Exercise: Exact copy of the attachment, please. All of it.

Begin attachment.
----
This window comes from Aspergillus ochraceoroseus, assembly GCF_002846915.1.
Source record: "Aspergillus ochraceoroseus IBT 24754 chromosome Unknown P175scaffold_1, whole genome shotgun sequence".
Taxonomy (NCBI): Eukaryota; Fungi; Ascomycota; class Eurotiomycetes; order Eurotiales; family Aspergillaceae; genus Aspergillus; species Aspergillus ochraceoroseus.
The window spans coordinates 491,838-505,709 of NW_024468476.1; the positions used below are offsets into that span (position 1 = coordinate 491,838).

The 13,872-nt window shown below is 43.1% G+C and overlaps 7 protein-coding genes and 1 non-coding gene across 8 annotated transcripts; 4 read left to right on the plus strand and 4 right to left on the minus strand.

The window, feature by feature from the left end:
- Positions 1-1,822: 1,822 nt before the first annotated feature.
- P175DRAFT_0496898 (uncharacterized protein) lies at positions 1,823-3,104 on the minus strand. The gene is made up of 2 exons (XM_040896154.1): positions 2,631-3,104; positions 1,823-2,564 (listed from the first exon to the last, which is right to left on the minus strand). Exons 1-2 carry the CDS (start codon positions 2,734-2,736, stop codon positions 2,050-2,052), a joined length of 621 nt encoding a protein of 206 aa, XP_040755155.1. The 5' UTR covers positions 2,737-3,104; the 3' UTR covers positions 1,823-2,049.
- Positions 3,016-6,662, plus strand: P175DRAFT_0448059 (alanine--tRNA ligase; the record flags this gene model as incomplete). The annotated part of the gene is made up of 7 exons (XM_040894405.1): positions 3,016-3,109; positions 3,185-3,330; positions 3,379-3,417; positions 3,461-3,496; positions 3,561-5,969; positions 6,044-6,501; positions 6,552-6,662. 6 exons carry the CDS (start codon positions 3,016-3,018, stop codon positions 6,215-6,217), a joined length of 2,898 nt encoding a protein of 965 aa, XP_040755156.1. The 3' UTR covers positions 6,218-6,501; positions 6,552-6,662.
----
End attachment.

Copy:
This window comes from Aspergillus ochraceoroseus, assembly GCF_002846915.1.
Source record: "Aspergillus ochraceoroseus IBT 24754 chromosome Unknown P175scaffold_1, whole genome shotgun sequence".
Taxonomy (NCBI): Eukaryota; Fungi; Ascomycota; class Eurotiomycetes; order Eurotiales; family Aspergillaceae; genus Aspergillus; species Aspergillus ochraceoroseus.
The window spans coordinates 491,838-505,709 of NW_024468476.1; the positions used below are offsets into that span (position 1 = coordinate 491,838).

The 13,872-nt window shown below is 43.1% G+C and overlaps 7 protein-coding genes and 1 non-coding gene across 8 annotated transcripts; 4 read left to right on the plus strand and 4 right to left on the minus strand.

The window, feature by feature from the left end:
- Positions 1-1,822: 1,822 nt before the first annotated feature.
- P175DRAFT_0496898 (uncharacterized protein) lies at positions 1,823-3,104 on the minus strand. The gene is made up of 2 exons (XM_040896154.1): positions 2,631-3,104; positions 1,823-2,564 (listed from the first exon to the last, which is right to left on the minus strand). Exons 1-2 carry the CDS (start codon positions 2,734-2,736, stop codon positions 2,050-2,052), a joined length of 621 nt encoding a protein of 206 aa, XP_040755155.1. The 5' UTR covers positions 2,737-3,104; the 3' UTR covers positions 1,823-2,049.
- Positions 3,016-6,662, plus strand: P175DRAFT_0448059 (alanine--tRNA ligase; the record flags this gene model as incomplete). The annotated part of the gene is made up of 7 exons (XM_040894405.1): positions 3,016-3,109; positions 3,185-3,330; positions 3,379-3,417; positions 3,461-3,496; positions 3,561-5,969; positions 6,044-6,501; positions 6,552-6,662. 6 exons carry the CDS (start codon positions 3,016-3,018, stop codon positions 6,215-6,217), a joined length of 2,898 nt encoding a protein of 965 aa, XP_040755156.1. The 3' UTR covers positions 6,218-6,501; positions 6,552-6,662.